In 2004, my dad and I stood stunned, on a baseball surrounded by corn in Dyersville, IA. We knew it was magical - a place of dreams, faith, forgiveness, hope, redemption and love. Yes, the film, “Field of Dreams”, got us there. And, as many who have seen and loved the film as we do know, it’s only about baseball on the surface. Dwier Brown, who played Kevin Costner’s father in the film, wrote the brilliant book, “If You Build It…” which dives deep into the mythology and lasting legacy of the film - I highly recommend it. Arriving on the site took care of any remaining doubt…because the Field of Dreams, itself, is perfectly improvisational - you make it what you need it to be.
We were in the middle of our two month, 20,000 mile road trip to see a game at each of the 30 MLB parks together, taking a deep dive into what life with Parkinson’s might look like as things progressed. We heard about and saw PD from a number of unique angles. As it turns out, PD is well-served by improvisation because all who are affected need to constantly change to deal with new challenges, limits and opportunities.
Improvisation also helps because it’s impossible to know what life has in store for any of us. Dad certainly never thought about getting PD. But as he’s lived with it and fought gallantly against its advances over the 18 years he’s been diagnosed, I’ve been constantly challenged to figure out my role. I desperately want to do more. The serenity prayer is both my bane and guide. The wisdom to know the difference between the two, indeed…
Today I announce a part I’m claiming as an effort to bring some joy, relief and positive discovery to my dad and the millions who are in the fight against PD; to be clear that’s not just those with PD, but also care partners, loved ones, wellness and medical providers who wear their hearts on their sleeves:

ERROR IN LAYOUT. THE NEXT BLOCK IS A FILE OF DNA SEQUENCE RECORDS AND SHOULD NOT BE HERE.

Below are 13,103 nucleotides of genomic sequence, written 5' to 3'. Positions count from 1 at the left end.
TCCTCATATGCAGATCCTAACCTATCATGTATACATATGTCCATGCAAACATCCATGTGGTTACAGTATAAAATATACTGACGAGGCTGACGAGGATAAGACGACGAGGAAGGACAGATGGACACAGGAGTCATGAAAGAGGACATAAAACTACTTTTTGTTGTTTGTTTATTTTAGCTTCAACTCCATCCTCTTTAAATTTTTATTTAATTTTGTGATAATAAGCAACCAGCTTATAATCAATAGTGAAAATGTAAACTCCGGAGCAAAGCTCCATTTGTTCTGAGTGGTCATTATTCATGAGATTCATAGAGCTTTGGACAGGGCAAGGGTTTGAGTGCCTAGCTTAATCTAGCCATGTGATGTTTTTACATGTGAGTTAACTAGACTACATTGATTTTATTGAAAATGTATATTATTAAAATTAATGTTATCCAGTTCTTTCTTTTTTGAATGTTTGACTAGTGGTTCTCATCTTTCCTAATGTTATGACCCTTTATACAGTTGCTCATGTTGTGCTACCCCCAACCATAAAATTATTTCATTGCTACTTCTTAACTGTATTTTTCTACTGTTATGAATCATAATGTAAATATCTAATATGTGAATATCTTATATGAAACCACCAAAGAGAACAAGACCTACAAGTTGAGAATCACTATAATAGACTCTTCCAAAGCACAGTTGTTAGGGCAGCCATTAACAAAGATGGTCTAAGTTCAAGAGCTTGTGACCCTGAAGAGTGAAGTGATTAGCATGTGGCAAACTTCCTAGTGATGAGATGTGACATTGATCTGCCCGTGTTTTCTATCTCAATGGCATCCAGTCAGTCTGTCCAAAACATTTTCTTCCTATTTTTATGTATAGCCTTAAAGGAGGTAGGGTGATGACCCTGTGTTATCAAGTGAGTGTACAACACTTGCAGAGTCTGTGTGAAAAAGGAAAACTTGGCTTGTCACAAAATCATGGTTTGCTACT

I’m beginning work to earn my PhD in Kinesiology from the University of Nevada Las Vegas this month. My dissertation will be on the effect of improvisation on PD. It’s rooted in this landmark study done at Northwestern University. I have been running improv workshops over the past several months across the country and the feedback has been overwhelmingly positive. My goal is to have as many Improv to Improve Parkinson’s Disease groups going across the country and, in time, the world as possible.
If you like the sound of this and want to be involved, the answer is yes, we can use your help. If you’d like to donate to Improv to Improve Parkinson’s Disease (I2IPD), you can do so here. If you’d like to have a workshop in your community, please check out the guidelines and FAQ here. Once you’ve read them, you can email me from that page, too
The groundwork we laid with our first Boys of Summer film so many years ago continues to bare fruit. While we maintain hope that a cure is still “out there”, today is right here. While we may not be able to fix PD yet, we can help make things better today.
— written by Robert Cochrane